State cut pension for retired aviation workers to avoid ‘unrest’, High Court told 

Fund had deficit of €770m prior to sale of 25% stake 
 
The State used a law to cut payments to retired aviation workers to help address a €770 million pension fund deficit and avoid industrial unrest among existing workers before the sell off of Aer Lingus in 2014/15, the High Court has been told. 
The circumstances of those still at work – active and deferred members of the Irish Airlines Superannuation Scheme (IASS) – “was improved by disimproving the lot of existing pensioners” under the 2014 restructuring of the defined benefit scheme, Paul Gardiner SC said. 
 
Deficit 
The State decided to solve a problem of the €770 million deficit before Aer Lingus was sold to the International Airlines Group (IAG) by imposing the deficit on the existing pensioners because “they weren’t going to go on strike”, he said. 
 
The State had a 25 per cent shareholding in the company and got €335 million from the sale. 
 
Mr Gardiner was opening a test case by four of some 600 retired Aer Lingus and Dublin Airport Authority workers who are suing Ireland and the Attorney General over the restructuring. 
 
They say entitlements were cut in the restructuring to address the airline workers’ pension fund deficit just before the sale of Aer Lingus to IAG. 
 
The defendants oppose the case. 
 
Using the 1998 Air Navigation (Amendment) Act, as amended by the Shannon Airports (Shannon Group) Act 2014, the State was able to present proposals to amend the superannuation scheme for presentation to the Pensions Authority for approval. 
 
Mr Gardiner said this was a “unique” piece of legislation in the history of the State because it targeted a specific group rather than the population in general and interfered with the property rights of people without their consent. 
 
Each of the IASS members had to compulsorily contribute to the scheme while they were working and they had therefore established constitutional property rights, counsel said.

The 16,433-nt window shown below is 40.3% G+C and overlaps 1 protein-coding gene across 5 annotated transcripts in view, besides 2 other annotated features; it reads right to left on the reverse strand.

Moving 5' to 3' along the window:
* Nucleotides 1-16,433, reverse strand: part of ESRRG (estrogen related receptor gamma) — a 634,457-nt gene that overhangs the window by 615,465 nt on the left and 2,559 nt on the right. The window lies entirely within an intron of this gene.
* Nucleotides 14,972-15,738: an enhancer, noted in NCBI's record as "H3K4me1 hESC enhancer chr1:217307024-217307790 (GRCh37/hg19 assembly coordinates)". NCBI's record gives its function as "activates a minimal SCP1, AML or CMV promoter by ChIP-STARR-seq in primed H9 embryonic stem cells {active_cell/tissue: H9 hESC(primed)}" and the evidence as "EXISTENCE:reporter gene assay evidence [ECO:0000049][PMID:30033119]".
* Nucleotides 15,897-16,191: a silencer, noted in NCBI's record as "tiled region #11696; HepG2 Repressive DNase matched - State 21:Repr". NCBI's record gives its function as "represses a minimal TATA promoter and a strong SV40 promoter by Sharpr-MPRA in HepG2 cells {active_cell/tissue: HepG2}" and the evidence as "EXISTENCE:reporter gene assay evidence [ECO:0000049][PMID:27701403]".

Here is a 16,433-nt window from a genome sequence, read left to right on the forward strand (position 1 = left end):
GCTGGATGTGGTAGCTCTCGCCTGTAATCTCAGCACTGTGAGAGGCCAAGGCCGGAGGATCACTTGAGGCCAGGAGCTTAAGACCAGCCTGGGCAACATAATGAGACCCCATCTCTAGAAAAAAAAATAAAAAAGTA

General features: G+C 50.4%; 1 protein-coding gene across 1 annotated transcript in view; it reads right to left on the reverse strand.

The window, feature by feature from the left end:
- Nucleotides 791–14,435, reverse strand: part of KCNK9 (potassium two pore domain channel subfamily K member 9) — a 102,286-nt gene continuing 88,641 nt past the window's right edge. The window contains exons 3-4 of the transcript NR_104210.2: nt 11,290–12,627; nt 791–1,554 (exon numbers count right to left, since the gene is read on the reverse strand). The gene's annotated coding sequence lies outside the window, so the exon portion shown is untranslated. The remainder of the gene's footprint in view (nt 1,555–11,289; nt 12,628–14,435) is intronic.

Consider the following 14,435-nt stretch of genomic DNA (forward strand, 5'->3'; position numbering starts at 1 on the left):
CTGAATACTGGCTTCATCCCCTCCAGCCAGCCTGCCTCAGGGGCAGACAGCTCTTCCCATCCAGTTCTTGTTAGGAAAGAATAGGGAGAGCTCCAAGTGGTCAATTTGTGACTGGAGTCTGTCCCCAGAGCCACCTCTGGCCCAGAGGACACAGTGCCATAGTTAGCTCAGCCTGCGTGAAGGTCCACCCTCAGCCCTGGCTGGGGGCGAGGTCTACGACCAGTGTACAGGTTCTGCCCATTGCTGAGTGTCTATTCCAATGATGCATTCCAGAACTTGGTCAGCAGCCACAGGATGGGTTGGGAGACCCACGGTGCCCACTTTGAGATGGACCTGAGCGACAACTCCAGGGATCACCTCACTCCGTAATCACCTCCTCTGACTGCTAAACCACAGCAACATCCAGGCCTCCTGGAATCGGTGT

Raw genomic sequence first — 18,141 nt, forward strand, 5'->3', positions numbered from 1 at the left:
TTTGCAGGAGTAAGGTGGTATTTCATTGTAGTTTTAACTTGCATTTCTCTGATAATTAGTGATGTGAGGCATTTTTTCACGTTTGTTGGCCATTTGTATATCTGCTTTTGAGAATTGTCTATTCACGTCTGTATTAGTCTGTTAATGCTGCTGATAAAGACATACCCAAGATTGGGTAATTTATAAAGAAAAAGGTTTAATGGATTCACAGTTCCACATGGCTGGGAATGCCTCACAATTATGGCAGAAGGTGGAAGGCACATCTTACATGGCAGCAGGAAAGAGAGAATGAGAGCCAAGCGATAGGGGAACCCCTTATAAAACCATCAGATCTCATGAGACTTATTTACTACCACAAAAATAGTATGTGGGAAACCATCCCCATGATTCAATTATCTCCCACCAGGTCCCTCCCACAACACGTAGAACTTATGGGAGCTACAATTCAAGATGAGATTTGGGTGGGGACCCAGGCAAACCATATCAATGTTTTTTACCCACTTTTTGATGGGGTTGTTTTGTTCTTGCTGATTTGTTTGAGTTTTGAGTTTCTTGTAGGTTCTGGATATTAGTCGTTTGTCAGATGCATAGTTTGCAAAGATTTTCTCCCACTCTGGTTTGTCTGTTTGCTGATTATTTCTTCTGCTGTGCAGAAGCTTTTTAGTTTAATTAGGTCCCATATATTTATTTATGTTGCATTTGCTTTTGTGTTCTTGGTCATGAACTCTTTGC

It was a requirement of the scheme and a matter of law that the trustees would administer the pension fund in accordance with the rules of the scheme. 
 
However, the law was changed to allow the State “unlawfully expropriate ten to 20 per cent of the money earned by the pensioners, some of who had paid into it for over 50 years”. 
 
If the Constitution did not protect the citizen in those circumstance, then it was sorely deficient, counsel said. Their case was it was not deficient and the court should find in favour of the pensioners. 
 
Case 
Mr Gardiner said his clients’ case was based both on contractual rights and property rights under the Constitution. 
 
In this case, the pension trustees were able to apply to the Pensions Authority to restructure with the “security blanket” of the new law even though the State argued that it could have done so without that law, he said. 
 
The State interfered with a private trust (pension scheme) to avoid industrial unrest and consequent risk to the economy, he said. 
 
Although it received a €335 million “bounty” for the sale of its shares to IAG, the State claims it was not solely motivated by this enhanced value, counsel said. 
 
It claimed that in introducing the legislation, it was part of a “complex social and economic” policy but an analysis of this matter would show that was not the case because it involved targeting a private trust and not the population generally. 
 
Mr Gardiner said the court will first have to decide whether the pensioners are entitled to certain declarations as to whether the legislation used by the State was unconstitutional and in breach of the European Convention on Human Rights. After that, the court would go on to decide whether damages should be awarded. 
 
Separate from the constitutional claim are claims for damages for intentional infliction of economic harm, interference with contractual relations and unjust enrichment by the State. 
 
The case continues before Ms Justice Teresa Pilkington. 
 
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